“But we don’t have that. I am hopeful that the Minister of Finance and the Minister of Transport can find a way through and give that certainty quite soon.”
Darby said having an existing lane of the bridge for cyclists and walkers in the meantime was certainly an option advocates could pursue.
“We treat it as an option, we’d like to work that up with Waka Kotahi and look at the business case for that, look at how that might or might not work.
“There’s always barriers. If you turn away at the first barrier that faces you when you’re confronting the issues of transport in Auckland, you’ll never get anything done.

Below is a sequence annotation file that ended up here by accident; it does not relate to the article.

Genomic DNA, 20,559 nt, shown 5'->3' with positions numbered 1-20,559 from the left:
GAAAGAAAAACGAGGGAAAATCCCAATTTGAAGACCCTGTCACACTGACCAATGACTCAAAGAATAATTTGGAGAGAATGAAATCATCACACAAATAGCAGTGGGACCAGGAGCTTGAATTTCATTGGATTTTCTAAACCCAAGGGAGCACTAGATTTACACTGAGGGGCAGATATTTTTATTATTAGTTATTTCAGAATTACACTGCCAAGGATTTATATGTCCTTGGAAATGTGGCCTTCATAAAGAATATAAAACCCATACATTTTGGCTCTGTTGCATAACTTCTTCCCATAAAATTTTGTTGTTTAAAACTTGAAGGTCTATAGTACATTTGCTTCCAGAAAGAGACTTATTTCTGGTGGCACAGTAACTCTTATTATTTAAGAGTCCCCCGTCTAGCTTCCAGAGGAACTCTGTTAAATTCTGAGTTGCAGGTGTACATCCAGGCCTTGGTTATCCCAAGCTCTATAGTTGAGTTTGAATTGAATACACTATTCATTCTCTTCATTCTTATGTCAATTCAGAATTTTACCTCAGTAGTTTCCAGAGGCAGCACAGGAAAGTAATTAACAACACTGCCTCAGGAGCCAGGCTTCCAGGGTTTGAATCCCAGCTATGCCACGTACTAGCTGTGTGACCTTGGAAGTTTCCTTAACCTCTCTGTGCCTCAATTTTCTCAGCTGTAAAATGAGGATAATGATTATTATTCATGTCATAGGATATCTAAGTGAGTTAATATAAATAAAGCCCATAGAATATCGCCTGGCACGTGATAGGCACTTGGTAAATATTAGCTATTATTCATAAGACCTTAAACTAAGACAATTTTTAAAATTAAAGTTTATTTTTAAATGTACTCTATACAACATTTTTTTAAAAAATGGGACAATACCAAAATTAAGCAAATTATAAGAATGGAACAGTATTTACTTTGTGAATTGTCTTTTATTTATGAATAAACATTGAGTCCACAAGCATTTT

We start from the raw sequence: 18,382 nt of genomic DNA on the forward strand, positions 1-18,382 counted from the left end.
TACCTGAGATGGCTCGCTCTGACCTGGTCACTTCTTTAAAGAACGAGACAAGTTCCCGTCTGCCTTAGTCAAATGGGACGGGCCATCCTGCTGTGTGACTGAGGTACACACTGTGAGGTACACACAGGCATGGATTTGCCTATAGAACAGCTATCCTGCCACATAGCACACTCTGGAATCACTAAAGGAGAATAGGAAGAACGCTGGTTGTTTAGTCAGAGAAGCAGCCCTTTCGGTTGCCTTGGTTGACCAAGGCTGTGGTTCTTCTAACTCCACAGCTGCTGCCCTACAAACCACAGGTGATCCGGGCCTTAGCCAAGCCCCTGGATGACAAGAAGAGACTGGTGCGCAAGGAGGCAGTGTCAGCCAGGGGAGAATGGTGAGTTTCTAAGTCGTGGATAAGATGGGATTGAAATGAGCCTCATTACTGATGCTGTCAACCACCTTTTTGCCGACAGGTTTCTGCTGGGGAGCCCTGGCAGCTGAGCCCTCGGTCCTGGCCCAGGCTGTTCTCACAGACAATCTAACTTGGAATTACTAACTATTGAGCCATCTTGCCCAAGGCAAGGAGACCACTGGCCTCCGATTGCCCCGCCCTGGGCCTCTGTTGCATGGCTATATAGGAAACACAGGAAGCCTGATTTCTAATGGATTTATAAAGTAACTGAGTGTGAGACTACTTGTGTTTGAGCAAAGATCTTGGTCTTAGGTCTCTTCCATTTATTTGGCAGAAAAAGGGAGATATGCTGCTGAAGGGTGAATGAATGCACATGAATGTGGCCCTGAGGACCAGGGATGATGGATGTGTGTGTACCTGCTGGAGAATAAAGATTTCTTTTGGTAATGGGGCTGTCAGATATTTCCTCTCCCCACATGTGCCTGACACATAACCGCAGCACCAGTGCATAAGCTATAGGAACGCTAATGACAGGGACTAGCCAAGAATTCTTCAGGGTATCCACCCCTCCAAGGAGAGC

“There’s a whole bunch of us that aren’t prepared to turn away at those barriers. We want to look at solutions, not being stuck in concrete on the problem itself.
“There are solutions there. Right now we can’t even get cyclists on ferries – the number that want to be on ferries to cross the harbour from the North Shore to learning and earning in the city centre at the moment.”
Darby told Checkpoint with the frustration at the slow movement of Waka Kotahi on a link over the harbour, if nothing was pledged from the Government soon there was the risk of more protests.
“I’m hopeful that we don’t have to go there. I’m hopeful of a positive announcement from the Minister of Transport.
“I am prepared and I know that there are a lot of other people that are prepared to take this further. To what extent I don’t know but the protest in support of SkyPath across the Auckland Harbour is not going away any time soon.”